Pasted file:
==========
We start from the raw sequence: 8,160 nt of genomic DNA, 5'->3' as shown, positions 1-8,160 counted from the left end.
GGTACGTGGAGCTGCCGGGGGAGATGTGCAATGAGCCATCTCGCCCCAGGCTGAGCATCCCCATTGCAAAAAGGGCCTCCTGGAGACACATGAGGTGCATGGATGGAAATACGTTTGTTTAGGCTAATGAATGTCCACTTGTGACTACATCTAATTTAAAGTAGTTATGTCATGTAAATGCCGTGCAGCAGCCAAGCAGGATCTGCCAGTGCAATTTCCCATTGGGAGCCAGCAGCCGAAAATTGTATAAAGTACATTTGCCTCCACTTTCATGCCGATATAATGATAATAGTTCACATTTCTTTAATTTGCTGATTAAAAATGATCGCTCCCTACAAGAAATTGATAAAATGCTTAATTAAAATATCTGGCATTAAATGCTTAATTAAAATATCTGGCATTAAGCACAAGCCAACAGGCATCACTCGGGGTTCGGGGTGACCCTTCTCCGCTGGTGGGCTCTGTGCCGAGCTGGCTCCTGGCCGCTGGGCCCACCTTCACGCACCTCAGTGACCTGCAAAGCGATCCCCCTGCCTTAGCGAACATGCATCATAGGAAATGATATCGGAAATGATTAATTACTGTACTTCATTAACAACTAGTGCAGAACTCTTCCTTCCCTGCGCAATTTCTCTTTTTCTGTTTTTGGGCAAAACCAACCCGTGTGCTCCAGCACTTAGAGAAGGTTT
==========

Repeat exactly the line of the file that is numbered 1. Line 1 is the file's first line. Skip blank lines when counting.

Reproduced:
We start from the raw sequence: 8,160 nt of genomic DNA, 5'->3' as shown, positions 1-8,160 counted from the left end.